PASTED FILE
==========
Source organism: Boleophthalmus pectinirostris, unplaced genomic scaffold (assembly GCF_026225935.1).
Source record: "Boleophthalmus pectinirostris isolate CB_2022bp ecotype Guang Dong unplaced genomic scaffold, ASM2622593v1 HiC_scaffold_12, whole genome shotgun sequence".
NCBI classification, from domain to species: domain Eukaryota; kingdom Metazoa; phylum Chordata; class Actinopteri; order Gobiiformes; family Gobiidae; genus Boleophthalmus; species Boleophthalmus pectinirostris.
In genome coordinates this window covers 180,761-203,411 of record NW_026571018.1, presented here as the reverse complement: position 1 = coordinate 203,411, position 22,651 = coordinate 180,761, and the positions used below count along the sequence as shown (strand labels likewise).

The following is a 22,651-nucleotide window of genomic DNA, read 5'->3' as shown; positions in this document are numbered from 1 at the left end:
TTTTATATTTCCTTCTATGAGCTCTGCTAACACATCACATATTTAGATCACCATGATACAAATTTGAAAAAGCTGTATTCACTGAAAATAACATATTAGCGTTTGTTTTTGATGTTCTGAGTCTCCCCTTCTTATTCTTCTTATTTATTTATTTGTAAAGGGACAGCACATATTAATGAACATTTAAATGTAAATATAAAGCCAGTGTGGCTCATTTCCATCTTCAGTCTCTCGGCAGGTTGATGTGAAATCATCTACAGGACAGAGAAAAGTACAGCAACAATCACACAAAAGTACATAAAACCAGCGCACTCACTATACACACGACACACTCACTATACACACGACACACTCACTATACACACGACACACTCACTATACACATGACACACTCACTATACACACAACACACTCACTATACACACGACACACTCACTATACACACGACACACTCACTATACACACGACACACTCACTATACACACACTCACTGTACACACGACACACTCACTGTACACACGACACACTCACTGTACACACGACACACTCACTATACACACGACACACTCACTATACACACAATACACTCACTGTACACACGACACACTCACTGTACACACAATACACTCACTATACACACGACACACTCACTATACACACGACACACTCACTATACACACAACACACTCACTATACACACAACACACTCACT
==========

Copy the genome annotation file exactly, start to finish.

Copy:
Source organism: Boleophthalmus pectinirostris, unplaced genomic scaffold (assembly GCF_026225935.1).
Source record: "Boleophthalmus pectinirostris isolate CB_2022bp ecotype Guang Dong unplaced genomic scaffold, ASM2622593v1 HiC_scaffold_12, whole genome shotgun sequence".
NCBI classification, from domain to species: domain Eukaryota; kingdom Metazoa; phylum Chordata; class Actinopteri; order Gobiiformes; family Gobiidae; genus Boleophthalmus; species Boleophthalmus pectinirostris.
In genome coordinates this window covers 180,761-203,411 of record NW_026571018.1, presented here as the reverse complement: position 1 = coordinate 203,411, position 22,651 = coordinate 180,761, and the positions used below count along the sequence as shown (strand labels likewise).

The following is a 22,651-nucleotide window of genomic DNA, read 5'->3' as shown; positions in this document are numbered from 1 at the left end:
TTTTATATTTCCTTCTATGAGCTCTGCTAACACATCACATATTTAGATCACCATGATACAAATTTGAAAAAGCTGTATTCACTGAAAATAACATATTAGCGTTTGTTTTTGATGTTCTGAGTCTCCCCTTCTTATTCTTCTTATTTATTTATTTGTAAAGGGACAGCACATATTAATGAACATTTAAATGTAAATATAAAGCCAGTGTGGCTCATTTCCATCTTCAGTCTCTCGGCAGGTTGATGTGAAATCATCTACAGGACAGAGAAAAGTACAGCAACAATCACACAAAAGTACATAAAACCAGCGCACTCACTATACACACGACACACTCACTATACACACGACACACTCACTATACACACGACACACTCACTATACACATGACACACTCACTATACACACAACACACTCACTATACACACGACACACTCACTATACACACGACACACTCACTATACACACGACACACTCACTATACACACACTCACTGTACACACGACACACTCACTGTACACACGACACACTCACTGTACACACGACACACTCACTATACACACGACACACTCACTATACACACAATACACTCACTGTACACACGACACACTCACTGTACACACAATACACTCACTATACACACGACACACTCACTATACACACGACACACTCACTATACACACAACACACTCACTATACACACAACACACTCACT